It is when we get to the 1920s that the cricket film record starts to become very rich indeed. The British newsreels started to cover the game avidly, sometimes county games but especially Test matches. The films were not long – generally two or three minutes at most, and thus had huge challenges trying to document a day or more’s sport in such a tiny space. And yet they did, with a good amount of skill, luck and sleight of hand.

The Topical Budget newsreel film at the top of this post from 1926, when England regained the Ashes from Australia after fourteen years (and humiliation five years earlier in 1921), is a good example. It shows the procession of Australian wickets at the Oval ground on the final day’s play, neatly cutting between action on the pitch and the scoreboard. Sometimes the camera encompasses both the bowler and the batsman in the single shot, so that we know we are witnessing a complete action. More often, however, we see the bowler, then there is a cut to the batsman playing the shot. Most of the time the ball the batsman plays is not the bowl that we saw bowled to him in the previous shot. The art of editing to make us believe what the filmmaker wants us to believe extends beyond the fiction film. With up to ten wickets scheduled to fall in an innings that lasts several hours, it was an impossible for a cameraman with a few hundred feet of film at his disposal to capture every one. The film shows on a number of occasions a ball bowled, then a batsman walking away disconsonantly, without showing us how he got out. Remarkably on a couple of occasions we do see the actual fall of a wicket – a triumph for the quick-witted cameraman.

The newsreels dramatise cricket as much as they document it. The films are composed as battles; the assault by the one side with the ball, the response by the other wielding the bat. The Oval Test film expresses in its construction the pressure exerted by the England team’s bowling and the crumbling of the Australian resistance, cultminating in the joyous invasion of the crowd (no such scenes allowed these days) at the film’s climax. It is a triumphal film about a sporting triumph.

There are hundreds of British newsreels of cricket available to view online, on the British Pathé and ITN Source sites. For Pathé, click on the Advanced Search option, type ‘cricket’ into the Description box, then select 1920s from the Decades option lower down the screen. There are some 200 films available. For ITN Source, click on Advanced Search, type ‘cricket’ into the search box, tick the box marked New Classics, then select 1920s as the decade – there are 58 results. For anyone who knows their cricket history (and it was a golden period for cricket – Hobbs, Sutcliffe, Rhodes, Gregory, Grimmett, Woodfull, Woolley, Hendren, Bardsley, hammond, then in 1930 the arrival of the phenomenon that was Don Bradman), there are such riches to be found.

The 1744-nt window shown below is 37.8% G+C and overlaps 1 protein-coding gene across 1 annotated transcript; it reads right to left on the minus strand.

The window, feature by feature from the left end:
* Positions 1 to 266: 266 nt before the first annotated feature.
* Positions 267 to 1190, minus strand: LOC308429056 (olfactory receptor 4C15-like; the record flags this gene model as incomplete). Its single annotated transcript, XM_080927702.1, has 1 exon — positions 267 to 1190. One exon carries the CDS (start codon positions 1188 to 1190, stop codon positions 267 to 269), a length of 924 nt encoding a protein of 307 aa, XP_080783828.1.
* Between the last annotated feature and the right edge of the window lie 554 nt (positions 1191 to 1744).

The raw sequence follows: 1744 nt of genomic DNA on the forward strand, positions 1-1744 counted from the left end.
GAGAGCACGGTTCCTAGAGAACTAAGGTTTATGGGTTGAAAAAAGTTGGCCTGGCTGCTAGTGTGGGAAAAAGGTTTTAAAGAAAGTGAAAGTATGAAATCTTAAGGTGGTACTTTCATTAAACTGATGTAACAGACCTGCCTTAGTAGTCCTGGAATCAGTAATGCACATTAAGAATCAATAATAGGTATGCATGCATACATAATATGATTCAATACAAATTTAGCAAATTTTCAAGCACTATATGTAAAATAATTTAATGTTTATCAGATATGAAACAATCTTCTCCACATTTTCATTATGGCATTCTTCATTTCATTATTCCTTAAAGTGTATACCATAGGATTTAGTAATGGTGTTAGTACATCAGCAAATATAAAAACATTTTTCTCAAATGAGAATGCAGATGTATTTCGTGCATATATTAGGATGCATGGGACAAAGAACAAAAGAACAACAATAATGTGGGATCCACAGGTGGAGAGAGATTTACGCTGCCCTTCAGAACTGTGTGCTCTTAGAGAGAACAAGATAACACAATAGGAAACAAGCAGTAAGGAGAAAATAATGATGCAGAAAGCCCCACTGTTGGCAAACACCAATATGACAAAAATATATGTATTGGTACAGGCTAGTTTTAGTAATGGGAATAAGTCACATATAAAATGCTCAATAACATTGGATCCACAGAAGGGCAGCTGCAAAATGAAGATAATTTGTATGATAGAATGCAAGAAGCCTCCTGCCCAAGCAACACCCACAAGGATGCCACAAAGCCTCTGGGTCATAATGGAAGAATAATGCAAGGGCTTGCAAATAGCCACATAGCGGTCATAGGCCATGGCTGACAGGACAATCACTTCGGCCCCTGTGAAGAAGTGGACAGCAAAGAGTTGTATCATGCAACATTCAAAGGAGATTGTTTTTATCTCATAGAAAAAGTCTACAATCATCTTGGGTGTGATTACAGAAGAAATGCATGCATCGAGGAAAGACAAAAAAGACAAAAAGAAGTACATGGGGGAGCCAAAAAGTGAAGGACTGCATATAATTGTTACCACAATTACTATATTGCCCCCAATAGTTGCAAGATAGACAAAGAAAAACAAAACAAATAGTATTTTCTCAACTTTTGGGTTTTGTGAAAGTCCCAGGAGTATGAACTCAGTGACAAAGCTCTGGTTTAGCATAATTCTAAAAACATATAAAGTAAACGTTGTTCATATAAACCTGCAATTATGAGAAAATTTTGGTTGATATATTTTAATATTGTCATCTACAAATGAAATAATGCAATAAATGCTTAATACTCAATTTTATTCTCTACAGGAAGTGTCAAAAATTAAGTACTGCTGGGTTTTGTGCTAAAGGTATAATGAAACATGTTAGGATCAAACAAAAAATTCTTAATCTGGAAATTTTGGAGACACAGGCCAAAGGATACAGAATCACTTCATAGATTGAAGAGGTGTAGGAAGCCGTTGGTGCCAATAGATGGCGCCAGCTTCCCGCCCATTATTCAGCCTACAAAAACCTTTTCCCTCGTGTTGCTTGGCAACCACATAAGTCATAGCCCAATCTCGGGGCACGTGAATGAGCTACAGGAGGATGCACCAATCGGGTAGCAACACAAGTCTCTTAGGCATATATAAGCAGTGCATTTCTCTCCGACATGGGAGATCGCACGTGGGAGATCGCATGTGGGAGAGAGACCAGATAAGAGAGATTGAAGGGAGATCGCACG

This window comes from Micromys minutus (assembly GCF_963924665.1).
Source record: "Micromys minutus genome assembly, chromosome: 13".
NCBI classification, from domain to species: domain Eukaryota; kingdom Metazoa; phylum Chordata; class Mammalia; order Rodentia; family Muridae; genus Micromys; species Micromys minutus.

A blatant recreation of Hobbs hitting the runs by which he achieved his 126th century, from The Life of Jack Hobbs, from

And it’s not all newsreels. There are training films, interviews (silent ones), and longer films. British Pathé has one of the most notable longer cricket films of the period, The Life of Jack Hobbs (1925), a biographical documentary of England’s greatest batsman of the period (or arguably any other period). The film shows Hobbs relaxing at home, demonstrating shots, playing in games, and securing his famous 126th century, thereby beating a record set by W.G. Grace. The film is available in four reels – one, two and three plus offcuts. It doggedly follows Hobbs round the country while he kept on not quite scoring the 100 runs the nation was willing him to score, before he did so at Taunton. The film captures the moment, but also gets Hobbs to recreate the shot in close-up with the camera hanging right over him mid-pitch.

This illustrates the degree to which cricketers were willing to co-operate with the cameras to show themselves to their best advantage. Hobbs had signed an exclusive deal with United International Corporation, producers of the film, and in his autobiography he has some interesting things to say about working with film companies as the price of fame.

The largest collection of cricket films from the silent era is that held by the BFI National Archive, which holds the Topical Budget newsreel, something of a cricket specialist, plus amateur films, documentaries, local topicals, animation films and advertisements. The BFI also holds one or two fiction films with a cricket film. The 1925 feature film A Daughter of Love features a cricketing hero (played by John Stuart) whose marriage at the end of the film sees the happy couple process between two lines of cricketers with their bats raised to form a row of arches. Just a few of the BFI’s cricket films are available online, alas, a couple of them included here.

The other major source of cricket films from this period is Australia, of course. There are twenty-five silent era cricket films given on the catalogue of the National Film and Sound Archive of Australia, and clips from a number of these can be seen on the excellent australian screen site. Here are some examples:

Just last month the NFSA unveiled a new digital master of the earliest known surviving film of test cricket action in Australia, filmed in December 1910 by Pathé’s Animated Gazette at the Sydney Cricket Ground when they were playing South Africa. Tantalisingly brief, it does at least show good camera positioning at an angle to the pitch to impart the right amount of dynamism.

South Africa v Australia, 9 December 1910. The film is described in loving detail on the NFSA blog